Photo: Courtesy of the artist

Little Mix – “Wasabi” (Singles Going Steady)

A missive directed toward their haters, Little Mix’s “Wasabi” is defiant and confident. It’s a musical reminder to ignore the critics and strive towards authenticity.

Elisabeth Woronzoff: “Love to hate me, praise me, shame me / Either way you talk about me” is the essence of Little Mix’s appeal. The lyrics come from their single “Wasabi”, a track reminiscent of ’90s girl pop-groups mixed with contemporary club beats. “Wasabi” isn’t good musically; it’s scattered. The jumpiness between genres is unsettling, especially the transition from spoken word to rock riffs. But being considered a musical masterclass has never been Little Mix’s purpose. Rather, they have always advocated for combing empowerment with fun — and this is certainly where “Wasabi” finds its allure.

A missive directed toward their haters, “Wasabi” is defiant and confident. It’s a musical reminder to ignore the critics and strive towards authenticity. In the video, Jade wears a t-shirt bearing an image of famed and esteemed British telejournalist Trevor McDonald. The juxtaposition of McDonald and Little Mix is an audacious reminder of the group’s self-awareness. Here Little Mix deflects postmodern cynicism and the shade thrown at their contributions to popular culture. [6/10]

Jessica Brant: The world is growing increasingly more hostile over human rights injustices, a plummeting stock market, and this “End of the World” lockdown we’re experiencing because of COVID-19, but our dance music doesn’t have to be, no matter how rough the ride gets. Downshifting isn’t necessarily a bad thing for Americans to do right now, in whatever aspects of their lives they are unhappy with. Everything we say or do can be spit right back in our faces, and our thoughts and actions are being closely monitored on social media through our peers, contributing to an agitated state of living. What we don’t need right now is more stress, so we might as well brush off those cancel culture vultures and accept the times for what they are. Sashay Shante those fears away, honey, just as Little Mix does by sharing footage from their LM5 Tour last year in this video. [7/10]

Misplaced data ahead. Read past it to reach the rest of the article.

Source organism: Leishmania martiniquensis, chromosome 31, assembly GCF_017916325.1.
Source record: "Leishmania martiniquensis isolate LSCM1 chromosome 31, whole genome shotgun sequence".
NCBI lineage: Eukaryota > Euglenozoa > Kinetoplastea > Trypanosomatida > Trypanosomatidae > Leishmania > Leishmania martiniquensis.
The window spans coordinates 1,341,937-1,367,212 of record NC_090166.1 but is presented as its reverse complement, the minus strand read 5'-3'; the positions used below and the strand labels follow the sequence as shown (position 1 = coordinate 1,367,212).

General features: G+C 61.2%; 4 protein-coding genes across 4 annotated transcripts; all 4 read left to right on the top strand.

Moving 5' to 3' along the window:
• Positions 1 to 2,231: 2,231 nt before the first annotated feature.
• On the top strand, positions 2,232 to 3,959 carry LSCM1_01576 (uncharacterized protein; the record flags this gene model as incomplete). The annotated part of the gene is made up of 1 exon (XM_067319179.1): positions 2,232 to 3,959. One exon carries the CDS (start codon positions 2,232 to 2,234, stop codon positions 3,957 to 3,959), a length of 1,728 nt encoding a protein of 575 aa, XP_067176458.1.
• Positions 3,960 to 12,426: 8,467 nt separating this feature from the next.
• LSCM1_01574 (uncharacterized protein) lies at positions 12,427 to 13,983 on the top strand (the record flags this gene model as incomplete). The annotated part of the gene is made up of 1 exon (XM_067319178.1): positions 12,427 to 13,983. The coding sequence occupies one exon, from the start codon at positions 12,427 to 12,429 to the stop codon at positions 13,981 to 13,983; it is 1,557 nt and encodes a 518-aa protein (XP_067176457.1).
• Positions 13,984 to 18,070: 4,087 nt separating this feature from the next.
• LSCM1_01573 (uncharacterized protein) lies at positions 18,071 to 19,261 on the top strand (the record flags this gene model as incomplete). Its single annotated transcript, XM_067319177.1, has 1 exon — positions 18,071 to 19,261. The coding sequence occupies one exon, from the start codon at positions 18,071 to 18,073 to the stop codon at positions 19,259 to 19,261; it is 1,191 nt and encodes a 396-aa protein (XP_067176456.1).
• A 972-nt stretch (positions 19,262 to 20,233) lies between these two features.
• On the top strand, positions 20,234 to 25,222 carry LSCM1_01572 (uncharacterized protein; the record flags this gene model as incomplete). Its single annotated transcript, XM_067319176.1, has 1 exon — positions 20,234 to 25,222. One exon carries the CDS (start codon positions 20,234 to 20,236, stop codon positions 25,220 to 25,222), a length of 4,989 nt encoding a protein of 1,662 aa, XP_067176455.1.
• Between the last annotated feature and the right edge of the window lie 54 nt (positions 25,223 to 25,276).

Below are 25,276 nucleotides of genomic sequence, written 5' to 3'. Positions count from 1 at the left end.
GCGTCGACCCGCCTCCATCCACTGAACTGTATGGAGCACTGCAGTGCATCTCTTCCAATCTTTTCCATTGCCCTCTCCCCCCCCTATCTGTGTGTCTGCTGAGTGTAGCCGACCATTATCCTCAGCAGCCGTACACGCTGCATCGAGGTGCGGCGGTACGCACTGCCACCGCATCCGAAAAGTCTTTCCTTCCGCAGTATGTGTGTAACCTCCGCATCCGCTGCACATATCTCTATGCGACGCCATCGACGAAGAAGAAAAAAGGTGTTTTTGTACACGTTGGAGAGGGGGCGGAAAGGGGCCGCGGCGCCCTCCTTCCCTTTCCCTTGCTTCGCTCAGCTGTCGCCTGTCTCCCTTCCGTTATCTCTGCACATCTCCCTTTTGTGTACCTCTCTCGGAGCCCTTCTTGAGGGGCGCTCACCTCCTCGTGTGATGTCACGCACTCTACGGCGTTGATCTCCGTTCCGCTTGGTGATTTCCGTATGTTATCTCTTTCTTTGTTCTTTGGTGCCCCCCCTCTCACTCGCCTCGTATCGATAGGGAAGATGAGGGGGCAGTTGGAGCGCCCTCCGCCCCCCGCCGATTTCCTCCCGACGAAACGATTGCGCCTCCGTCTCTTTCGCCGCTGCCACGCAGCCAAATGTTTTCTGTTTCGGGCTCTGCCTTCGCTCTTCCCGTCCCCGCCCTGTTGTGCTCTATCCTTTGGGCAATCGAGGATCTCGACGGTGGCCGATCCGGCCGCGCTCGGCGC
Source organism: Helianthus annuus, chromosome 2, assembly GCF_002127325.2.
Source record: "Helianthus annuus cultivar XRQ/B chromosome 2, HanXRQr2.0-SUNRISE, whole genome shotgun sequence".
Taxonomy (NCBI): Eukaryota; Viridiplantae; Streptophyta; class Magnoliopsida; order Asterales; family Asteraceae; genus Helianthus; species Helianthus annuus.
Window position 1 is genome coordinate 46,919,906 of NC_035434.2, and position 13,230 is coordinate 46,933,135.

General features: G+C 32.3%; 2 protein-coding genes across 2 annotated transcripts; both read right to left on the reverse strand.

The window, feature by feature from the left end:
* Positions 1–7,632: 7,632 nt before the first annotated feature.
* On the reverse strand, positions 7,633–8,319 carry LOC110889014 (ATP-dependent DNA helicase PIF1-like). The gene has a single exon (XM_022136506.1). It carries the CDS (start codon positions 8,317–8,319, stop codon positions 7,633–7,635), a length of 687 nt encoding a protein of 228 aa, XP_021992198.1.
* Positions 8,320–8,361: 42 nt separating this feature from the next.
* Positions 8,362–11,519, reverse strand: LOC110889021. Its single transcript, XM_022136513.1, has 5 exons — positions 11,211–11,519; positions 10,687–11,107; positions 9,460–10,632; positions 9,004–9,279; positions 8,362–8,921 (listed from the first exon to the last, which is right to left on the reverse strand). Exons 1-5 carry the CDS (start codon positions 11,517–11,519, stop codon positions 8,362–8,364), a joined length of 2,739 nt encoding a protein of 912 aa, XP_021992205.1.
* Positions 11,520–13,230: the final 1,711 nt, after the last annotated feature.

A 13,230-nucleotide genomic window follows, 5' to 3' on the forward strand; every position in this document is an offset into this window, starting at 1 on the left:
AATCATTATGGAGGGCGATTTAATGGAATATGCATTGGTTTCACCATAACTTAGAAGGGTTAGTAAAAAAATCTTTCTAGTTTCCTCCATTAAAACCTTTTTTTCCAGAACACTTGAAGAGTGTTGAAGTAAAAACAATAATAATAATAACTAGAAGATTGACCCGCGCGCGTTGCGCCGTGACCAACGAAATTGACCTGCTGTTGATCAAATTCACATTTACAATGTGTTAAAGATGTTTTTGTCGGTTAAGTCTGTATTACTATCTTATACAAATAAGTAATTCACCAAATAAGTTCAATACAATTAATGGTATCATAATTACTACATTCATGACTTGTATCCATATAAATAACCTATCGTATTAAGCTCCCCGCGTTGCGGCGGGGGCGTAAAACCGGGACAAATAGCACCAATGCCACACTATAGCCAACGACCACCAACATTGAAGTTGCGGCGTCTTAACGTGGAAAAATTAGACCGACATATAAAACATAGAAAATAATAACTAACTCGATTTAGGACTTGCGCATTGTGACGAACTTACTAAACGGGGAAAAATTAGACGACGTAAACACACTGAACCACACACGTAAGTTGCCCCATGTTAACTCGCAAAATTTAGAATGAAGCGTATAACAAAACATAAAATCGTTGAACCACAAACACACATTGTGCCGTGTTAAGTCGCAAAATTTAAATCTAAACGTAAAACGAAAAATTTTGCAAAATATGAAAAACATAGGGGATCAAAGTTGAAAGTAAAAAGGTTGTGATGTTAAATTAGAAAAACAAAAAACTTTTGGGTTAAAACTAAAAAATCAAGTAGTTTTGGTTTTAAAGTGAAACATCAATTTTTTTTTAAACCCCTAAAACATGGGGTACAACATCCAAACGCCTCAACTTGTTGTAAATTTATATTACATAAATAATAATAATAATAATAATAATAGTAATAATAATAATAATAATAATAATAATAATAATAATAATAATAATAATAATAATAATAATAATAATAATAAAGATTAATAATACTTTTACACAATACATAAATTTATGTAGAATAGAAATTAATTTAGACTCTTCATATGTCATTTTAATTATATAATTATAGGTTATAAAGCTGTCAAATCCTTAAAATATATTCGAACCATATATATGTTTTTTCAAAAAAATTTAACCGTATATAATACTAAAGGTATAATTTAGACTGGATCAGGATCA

Karen Zarker: First glance of this poppy punch bowl and it’s looking really pink. Just go ahead, take a sip. It seems like Little Mix has spiked this drink with a bottle full of Beyoncé’s “Lemonade”, doesn’t it? That’s OK. The Latin dance-pop will fizz you up, and the more swallow, the more your sassy little self will feel emboldened. “Wasabi” burns hot and fast. It’s a quick, fun little shot of hot attitude. [6/10]

Kyle Cochrun: What’s with the ’90s-esque breakbeat-laden hard rock for the bridge? I’d like to experience this song in a nightclub with a high-end speaker system. At home, with headphones on, without wasted partygoers lurching all around me, I can tell I’m not getting the intended effect. This one was made for the club, and I’m sure there are clubs nearby that would play it, at least on request. But, for me, at least, the Covid-19 pandemic has shut those spots down and robbed the song of its context. It’s still unclear how the coronavirus will alter club music, if at all. If anyone decides to write a book on this subject years down the road, they should call up the members of Little Mix. [5/10]

Adriane Pontecorvo: Classical R&B vocal harmonies add some much-needed warmth to the sharp beats on “Wasabi” for a comfortingly predictable dance-pop track that steps on Little Mix haters with heels on. This is a formulaic version of empowerment, no doubt, but it’s tried and true for a reason: it feels good. Ultimately, it’s relatable, too, and this is as much a song for the club as it is for boosting your self-esteem with a bedroom dance party. A banger, if not particularly inspired. [6/10]

SCORE: 6.00